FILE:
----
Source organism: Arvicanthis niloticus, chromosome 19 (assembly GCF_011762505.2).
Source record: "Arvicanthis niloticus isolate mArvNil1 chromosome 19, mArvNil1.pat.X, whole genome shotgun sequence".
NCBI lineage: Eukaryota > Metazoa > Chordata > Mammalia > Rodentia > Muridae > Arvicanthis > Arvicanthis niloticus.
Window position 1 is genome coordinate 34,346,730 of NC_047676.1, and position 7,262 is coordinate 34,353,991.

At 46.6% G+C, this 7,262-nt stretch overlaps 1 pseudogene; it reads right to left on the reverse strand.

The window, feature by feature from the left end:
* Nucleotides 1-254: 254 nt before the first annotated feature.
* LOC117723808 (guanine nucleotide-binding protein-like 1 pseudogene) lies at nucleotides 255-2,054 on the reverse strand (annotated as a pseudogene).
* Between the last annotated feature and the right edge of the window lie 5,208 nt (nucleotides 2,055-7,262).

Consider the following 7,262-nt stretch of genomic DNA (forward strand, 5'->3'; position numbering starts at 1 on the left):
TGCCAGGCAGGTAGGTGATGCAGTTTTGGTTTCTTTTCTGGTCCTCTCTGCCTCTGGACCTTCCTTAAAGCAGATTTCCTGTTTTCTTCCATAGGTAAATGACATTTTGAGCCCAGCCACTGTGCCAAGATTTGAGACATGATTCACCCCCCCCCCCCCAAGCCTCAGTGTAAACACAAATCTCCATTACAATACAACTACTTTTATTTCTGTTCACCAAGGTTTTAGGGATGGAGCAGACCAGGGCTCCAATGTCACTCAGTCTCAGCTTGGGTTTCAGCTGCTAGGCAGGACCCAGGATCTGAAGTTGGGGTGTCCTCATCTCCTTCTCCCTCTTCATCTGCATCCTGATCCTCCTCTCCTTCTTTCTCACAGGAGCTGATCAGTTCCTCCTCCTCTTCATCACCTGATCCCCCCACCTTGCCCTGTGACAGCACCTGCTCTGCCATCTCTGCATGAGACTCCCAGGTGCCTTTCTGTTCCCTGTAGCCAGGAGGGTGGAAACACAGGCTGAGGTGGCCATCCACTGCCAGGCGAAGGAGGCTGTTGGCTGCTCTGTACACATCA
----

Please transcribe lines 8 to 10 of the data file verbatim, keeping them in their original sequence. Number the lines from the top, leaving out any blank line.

* LOC117723808 (guanine nucleotide-binding protein-like 1 pseudogene) lies at nucleotides 255-2,054 on the reverse strand (annotated as a pseudogene).
* Between the last annotated feature and the right edge of the window lie 5,208 nt (nucleotides 2,055-7,262).

Consider the following 7,262-nt stretch of genomic DNA (forward strand, 5'->3'; position numbering starts at 1 on the left):